The DE Bill, or, How I Learned to Stop Worrying and Love Tor

Andrew Bolster

Senior R&D Manager (Data Science) at Synopsys Software Integrity Group and Treasurer @ Bsides Belfast and NI OpenGovernment Network

Folks, we’re basically screwed; The Digital Economy Bill recieved Royal Accent on April 9th and is officially now Law.

So after barely three days of parliamentary ‘debate’ where only 20-ish MP’s actually spoke on the subject (but somehow 189 MP’s decided it was a good idea anyway), our civil rights have been sacrificed infront of the alter of copyright.

Many sites have a much more indepth tretise on the subject than I could do so I’ll keep this short.

Churchill said this about the rise of Socialism in Europe during WWII:

“The stations of uncensored expression are closing down; the lights are going out; but there is still time for those to whom freedom and parliamentary government mean something, to consult together.”

Anyway, no point in whining, time to do something about it.

How to use TOR to anonymise your internet traffic in Ubuntu

Tor aka The Onion Router:

Tor is free software and an open network that helps you defend against a form of network surveillance that threatens personal freedom and privacy, confidential business activities and relationships, and state security known as traffic analysis. Tor protects you by bouncing your communications around a distributed network of relays run by volunteers all around the world

Nice and easy, step 1, add the repository to your



In my case, $Distribution  was karmic, for a full list of available distributions, check here

Grab the gpg key and update the apt-cache, and install:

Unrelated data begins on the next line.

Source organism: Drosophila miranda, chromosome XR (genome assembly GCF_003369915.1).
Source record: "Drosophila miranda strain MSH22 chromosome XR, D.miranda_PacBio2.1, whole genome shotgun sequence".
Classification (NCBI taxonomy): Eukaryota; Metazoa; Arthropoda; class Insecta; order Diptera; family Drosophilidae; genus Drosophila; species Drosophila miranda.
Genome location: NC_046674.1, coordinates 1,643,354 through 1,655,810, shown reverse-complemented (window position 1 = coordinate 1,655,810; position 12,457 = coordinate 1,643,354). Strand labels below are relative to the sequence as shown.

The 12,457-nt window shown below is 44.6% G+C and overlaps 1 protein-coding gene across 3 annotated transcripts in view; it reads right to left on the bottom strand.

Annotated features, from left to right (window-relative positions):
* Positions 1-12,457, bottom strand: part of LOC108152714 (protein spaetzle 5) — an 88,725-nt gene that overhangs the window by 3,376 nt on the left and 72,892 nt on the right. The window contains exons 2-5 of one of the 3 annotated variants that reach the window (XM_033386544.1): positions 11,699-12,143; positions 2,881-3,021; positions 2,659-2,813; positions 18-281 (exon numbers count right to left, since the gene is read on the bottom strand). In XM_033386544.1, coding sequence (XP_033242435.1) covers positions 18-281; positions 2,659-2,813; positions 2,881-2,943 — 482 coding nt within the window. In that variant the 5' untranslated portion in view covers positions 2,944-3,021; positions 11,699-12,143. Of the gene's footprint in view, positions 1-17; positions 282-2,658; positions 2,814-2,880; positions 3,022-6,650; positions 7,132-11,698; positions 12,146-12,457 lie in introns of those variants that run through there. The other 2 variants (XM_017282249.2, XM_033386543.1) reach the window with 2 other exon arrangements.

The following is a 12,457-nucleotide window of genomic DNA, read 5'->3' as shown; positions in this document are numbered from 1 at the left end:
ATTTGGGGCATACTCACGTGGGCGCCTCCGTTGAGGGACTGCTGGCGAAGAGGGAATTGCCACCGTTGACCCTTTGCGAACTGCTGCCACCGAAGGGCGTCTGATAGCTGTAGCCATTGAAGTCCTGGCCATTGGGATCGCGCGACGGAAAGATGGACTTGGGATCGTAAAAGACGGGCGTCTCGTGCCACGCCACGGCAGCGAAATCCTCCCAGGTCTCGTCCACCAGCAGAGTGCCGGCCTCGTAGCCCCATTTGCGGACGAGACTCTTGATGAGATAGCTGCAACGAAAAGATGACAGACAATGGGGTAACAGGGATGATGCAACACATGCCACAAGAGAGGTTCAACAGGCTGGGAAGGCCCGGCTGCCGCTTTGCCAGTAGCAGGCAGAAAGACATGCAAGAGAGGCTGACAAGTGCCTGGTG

gpg --keyserver --recv 886DDD89 gpg --export A3C4F0F979CAA22CDBA8F512EE8CBC9E886DDD89 | sudo apt-key add - sudo apt-get update sudo apt-get install tor tor-geoipdb

So that’s tor installed, and you can act as a tor node, sharing your bandwidth to protect the anonymity of others (To mess with this, check out Tor’s guide). But to actually take advantage of it yourself, there’s more steps;

1) Polipo: A web caching proxy that should speed things up considerably while lightening the load on the Tor network. Normally just a simple apt-get install polipo, then grab the Tor Project’s polipo configuration and put it in either




. Finally, tidy everything up with a sudo service polipo restart

2) Use it: Either point your regular browser to HTTP proxy through


(Polipo), or for SOCKS applications like IM and socket applications, go directly to the tor service at


, Although depending on your system configuration, this could be a bad idea if you’re really paranoid.

3) Test it. Heres how it looks when Tor is not configured properly. Tor Failure

And heres how it is when it works!

Tor Success

There are a million and one ways of organising Tor, but Google and find the solution that works for you. For Firefox I recommend FoxyProxy, and Proxy Switchy for Chrome

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